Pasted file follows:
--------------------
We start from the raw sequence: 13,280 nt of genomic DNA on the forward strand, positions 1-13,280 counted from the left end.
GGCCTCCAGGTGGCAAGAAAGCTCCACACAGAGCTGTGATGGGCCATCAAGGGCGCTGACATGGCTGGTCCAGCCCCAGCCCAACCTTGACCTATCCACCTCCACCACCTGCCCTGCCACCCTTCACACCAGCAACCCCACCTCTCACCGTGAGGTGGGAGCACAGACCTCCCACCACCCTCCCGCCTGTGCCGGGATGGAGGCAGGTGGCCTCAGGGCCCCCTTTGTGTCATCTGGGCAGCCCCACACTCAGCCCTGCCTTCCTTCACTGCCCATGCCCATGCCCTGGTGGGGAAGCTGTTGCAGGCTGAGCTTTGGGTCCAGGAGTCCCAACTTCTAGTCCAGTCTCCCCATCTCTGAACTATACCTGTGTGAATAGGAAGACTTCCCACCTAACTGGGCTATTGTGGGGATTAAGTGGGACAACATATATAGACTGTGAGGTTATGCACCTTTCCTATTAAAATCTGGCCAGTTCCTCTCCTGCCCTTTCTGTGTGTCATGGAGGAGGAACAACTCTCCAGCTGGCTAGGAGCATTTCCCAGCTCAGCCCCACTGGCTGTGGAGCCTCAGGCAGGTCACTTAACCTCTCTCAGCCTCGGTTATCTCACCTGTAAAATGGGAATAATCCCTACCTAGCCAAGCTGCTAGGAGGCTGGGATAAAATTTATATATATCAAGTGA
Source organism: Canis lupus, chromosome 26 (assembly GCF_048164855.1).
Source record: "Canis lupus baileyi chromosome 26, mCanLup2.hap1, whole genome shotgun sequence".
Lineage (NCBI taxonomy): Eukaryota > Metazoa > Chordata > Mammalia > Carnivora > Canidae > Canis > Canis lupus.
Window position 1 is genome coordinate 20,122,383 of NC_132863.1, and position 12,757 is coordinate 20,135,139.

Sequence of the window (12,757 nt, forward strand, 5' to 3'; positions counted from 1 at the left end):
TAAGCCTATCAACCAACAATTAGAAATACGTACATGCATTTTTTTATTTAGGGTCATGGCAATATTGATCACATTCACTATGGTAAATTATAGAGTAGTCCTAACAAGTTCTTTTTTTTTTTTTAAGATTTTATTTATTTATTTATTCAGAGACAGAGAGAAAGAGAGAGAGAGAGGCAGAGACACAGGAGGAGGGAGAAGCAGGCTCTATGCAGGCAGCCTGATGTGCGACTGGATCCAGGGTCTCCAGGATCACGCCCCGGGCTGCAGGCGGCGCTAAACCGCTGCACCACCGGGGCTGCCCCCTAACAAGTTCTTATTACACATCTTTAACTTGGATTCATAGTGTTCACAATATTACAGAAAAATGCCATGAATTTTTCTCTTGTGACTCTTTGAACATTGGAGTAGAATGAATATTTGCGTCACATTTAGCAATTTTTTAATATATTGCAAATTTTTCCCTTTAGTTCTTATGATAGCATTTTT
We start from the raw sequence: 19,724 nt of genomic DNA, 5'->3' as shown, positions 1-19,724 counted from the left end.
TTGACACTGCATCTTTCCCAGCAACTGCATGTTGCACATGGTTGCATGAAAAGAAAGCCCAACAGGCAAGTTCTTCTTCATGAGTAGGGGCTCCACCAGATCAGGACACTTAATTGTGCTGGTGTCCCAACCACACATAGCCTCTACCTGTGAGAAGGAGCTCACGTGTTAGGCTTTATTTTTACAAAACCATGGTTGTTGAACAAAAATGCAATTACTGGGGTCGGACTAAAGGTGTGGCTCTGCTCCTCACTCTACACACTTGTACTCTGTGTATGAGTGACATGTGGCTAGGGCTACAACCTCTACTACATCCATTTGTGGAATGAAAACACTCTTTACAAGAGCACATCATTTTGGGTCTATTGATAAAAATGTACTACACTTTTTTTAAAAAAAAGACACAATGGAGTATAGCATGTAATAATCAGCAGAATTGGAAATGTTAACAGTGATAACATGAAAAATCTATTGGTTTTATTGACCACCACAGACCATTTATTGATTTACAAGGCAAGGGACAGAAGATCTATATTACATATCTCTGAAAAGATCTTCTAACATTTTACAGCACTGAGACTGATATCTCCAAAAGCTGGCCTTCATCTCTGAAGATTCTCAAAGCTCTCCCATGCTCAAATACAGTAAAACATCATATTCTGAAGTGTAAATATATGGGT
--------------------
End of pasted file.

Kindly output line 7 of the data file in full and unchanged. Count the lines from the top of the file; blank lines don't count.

Sequence of the window (12,757 nt, forward strand, 5' to 3'; positions counted from 1 at the left end):